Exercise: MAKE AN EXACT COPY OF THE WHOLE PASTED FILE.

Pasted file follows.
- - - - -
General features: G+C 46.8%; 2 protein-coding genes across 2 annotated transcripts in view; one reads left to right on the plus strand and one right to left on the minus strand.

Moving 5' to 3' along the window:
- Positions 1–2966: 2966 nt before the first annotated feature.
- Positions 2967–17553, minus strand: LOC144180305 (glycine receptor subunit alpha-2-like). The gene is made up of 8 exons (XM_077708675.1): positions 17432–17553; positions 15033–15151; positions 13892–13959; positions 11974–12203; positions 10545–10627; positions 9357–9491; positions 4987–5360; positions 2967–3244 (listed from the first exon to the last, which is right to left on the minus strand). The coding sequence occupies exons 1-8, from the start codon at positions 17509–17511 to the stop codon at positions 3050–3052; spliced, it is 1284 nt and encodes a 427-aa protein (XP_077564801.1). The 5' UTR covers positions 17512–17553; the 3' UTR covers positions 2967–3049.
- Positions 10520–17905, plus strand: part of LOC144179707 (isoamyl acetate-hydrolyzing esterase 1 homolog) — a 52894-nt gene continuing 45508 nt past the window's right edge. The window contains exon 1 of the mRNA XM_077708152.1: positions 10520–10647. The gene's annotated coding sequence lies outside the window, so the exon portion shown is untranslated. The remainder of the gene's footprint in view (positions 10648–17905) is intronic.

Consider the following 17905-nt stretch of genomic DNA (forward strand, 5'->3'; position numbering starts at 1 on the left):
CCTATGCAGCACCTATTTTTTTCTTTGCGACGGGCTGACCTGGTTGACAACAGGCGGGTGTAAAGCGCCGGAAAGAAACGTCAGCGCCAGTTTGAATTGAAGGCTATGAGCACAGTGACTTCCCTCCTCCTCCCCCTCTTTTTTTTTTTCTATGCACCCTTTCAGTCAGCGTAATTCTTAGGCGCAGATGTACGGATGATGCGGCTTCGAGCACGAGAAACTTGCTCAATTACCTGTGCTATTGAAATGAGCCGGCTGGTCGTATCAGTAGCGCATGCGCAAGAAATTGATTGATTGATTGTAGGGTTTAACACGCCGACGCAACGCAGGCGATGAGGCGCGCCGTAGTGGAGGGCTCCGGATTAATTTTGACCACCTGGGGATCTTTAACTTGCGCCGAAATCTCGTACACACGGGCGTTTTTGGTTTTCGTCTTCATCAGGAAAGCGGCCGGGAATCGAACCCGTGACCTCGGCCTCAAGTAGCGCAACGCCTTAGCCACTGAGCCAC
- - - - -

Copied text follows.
General features: G+C 46.8%; 2 protein-coding genes across 2 annotated transcripts in view; one reads left to right on the plus strand and one right to left on the minus strand.

Moving 5' to 3' along the window:
- Positions 1–2966: 2966 nt before the first annotated feature.
- Positions 2967–17553, minus strand: LOC144180305 (glycine receptor subunit alpha-2-like). The gene is made up of 8 exons (XM_077708675.1): positions 17432–17553; positions 15033–15151; positions 13892–13959; positions 11974–12203; positions 10545–10627; positions 9357–9491; positions 4987–5360; positions 2967–3244 (listed from the first exon to the last, which is right to left on the minus strand). The coding sequence occupies exons 1-8, from the start codon at positions 17509–17511 to the stop codon at positions 3050–3052; spliced, it is 1284 nt and encodes a 427-aa protein (XP_077564801.1). The 5' UTR covers positions 17512–17553; the 3' UTR covers positions 2967–3049.
- Positions 10520–17905, plus strand: part of LOC144179707 (isoamyl acetate-hydrolyzing esterase 1 homolog) — a 52894-nt gene continuing 45508 nt past the window's right edge. The window contains exon 1 of the mRNA XM_077708152.1: positions 10520–10647. The gene's annotated coding sequence lies outside the window, so the exon portion shown is untranslated. The remainder of the gene's footprint in view (positions 10648–17905) is intronic.

Consider the following 17905-nt stretch of genomic DNA (forward strand, 5'->3'; position numbering starts at 1 on the left):
CCTATGCAGCACCTATTTTTTTCTTTGCGACGGGCTGACCTGGTTGACAACAGGCGGGTGTAAAGCGCCGGAAAGAAACGTCAGCGCCAGTTTGAATTGAAGGCTATGAGCACAGTGACTTCCCTCCTCCTCCCCCTCTTTTTTTTTTTCTATGCACCCTTTCAGTCAGCGTAATTCTTAGGCGCAGATGTACGGATGATGCGGCTTCGAGCACGAGAAACTTGCTCAATTACCTGTGCTATTGAAATGAGCCGGCTGGTCGTATCAGTAGCGCATGCGCAAGAAATTGATTGATTGATTGTAGGGTTTAACACGCCGACGCAACGCAGGCGATGAGGCGCGCCGTAGTGGAGGGCTCCGGATTAATTTTGACCACCTGGGGATCTTTAACTTGCGCCGAAATCTCGTACACACGGGCGTTTTTGGTTTTCGTCTTCATCAGGAAAGCGGCCGGGAATCGAACCCGTGACCTCGGCCTCAAGTAGCGCAACGCCTTAGCCACTGAGCCAC